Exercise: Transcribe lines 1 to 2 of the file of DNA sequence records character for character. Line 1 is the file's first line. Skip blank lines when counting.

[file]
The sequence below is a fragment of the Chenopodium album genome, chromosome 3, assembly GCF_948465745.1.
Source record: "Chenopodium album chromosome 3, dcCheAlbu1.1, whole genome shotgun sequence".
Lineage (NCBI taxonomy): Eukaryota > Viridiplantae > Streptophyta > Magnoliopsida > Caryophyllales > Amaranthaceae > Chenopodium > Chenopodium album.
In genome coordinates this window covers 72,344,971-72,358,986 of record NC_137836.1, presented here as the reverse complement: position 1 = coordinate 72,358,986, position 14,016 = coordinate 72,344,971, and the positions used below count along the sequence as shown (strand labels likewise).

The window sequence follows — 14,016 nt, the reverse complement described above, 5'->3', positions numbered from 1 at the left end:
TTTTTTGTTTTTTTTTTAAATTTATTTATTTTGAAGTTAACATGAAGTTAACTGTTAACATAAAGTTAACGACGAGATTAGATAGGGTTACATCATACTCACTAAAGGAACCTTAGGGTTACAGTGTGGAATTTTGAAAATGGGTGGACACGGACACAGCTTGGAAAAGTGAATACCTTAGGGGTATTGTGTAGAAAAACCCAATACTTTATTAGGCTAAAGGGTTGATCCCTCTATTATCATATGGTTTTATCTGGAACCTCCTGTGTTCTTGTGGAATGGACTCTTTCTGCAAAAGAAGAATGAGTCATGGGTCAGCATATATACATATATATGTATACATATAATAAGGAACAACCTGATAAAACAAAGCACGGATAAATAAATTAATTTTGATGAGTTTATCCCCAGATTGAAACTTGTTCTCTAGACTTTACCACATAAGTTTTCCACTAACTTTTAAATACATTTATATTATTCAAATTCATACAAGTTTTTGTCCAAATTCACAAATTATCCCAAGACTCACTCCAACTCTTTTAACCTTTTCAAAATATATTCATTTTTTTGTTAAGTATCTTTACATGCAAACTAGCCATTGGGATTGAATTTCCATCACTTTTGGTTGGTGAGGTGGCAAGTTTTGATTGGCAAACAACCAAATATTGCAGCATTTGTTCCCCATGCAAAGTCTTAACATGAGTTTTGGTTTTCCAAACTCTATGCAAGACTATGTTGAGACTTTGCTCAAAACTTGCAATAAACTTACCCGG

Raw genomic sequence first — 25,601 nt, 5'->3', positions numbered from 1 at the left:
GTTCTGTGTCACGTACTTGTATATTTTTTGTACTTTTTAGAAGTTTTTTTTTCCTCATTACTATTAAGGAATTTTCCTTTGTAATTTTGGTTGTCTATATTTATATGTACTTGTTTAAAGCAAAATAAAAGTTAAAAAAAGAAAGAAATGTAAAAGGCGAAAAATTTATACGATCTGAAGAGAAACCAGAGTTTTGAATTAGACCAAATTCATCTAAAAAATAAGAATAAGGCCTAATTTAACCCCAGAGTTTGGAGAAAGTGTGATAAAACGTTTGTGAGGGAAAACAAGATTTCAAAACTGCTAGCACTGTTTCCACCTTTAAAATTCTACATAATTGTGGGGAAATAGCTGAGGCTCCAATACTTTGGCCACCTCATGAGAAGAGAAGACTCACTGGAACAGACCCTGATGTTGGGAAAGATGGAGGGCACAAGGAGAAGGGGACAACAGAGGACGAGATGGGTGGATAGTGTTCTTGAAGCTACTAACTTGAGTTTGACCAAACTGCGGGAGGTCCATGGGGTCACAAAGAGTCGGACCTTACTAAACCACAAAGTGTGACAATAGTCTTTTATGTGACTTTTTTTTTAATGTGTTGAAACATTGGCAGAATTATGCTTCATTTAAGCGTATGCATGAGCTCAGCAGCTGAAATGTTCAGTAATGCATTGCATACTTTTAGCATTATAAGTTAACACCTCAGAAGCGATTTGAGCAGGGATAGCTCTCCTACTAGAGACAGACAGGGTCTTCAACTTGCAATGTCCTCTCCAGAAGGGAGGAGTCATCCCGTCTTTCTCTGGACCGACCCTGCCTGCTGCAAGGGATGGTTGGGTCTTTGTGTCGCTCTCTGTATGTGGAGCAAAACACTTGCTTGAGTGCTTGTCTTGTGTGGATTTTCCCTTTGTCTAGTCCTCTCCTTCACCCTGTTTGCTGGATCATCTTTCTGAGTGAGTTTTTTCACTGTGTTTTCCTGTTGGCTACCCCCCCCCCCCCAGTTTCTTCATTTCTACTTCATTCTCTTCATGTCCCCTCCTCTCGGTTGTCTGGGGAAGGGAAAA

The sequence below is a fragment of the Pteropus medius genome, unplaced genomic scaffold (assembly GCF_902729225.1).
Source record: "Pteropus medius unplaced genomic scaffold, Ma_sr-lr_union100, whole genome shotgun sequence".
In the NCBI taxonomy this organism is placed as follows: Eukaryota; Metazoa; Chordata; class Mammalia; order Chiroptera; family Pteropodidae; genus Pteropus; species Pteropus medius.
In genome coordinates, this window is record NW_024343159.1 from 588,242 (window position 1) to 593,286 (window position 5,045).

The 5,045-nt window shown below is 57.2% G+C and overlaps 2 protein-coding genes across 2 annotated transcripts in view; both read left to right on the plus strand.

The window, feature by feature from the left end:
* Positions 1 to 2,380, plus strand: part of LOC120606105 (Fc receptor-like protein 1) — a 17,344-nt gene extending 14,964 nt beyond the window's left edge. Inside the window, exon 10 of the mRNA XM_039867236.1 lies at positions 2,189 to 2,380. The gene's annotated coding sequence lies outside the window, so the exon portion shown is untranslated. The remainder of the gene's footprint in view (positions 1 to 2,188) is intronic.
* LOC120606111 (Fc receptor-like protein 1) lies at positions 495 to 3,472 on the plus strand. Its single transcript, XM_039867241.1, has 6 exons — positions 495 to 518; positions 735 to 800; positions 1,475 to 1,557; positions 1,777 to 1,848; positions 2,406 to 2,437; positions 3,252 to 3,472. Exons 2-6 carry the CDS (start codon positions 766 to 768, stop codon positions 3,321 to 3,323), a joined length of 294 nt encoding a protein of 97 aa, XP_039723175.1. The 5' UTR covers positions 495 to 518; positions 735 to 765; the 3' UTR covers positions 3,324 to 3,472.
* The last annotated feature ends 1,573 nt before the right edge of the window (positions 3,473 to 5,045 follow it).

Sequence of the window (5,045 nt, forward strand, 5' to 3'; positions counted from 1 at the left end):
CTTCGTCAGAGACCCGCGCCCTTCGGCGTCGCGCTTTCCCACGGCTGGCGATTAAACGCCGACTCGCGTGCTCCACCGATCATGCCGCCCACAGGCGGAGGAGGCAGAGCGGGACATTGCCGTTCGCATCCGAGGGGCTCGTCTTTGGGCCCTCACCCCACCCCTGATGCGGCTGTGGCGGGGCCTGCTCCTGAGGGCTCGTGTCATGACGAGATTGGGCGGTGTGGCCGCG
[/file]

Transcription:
The sequence below is a fragment of the Chenopodium album genome, chromosome 3, assembly GCF_948465745.1.
Source record: "Chenopodium album chromosome 3, dcCheAlbu1.1, whole genome shotgun sequence".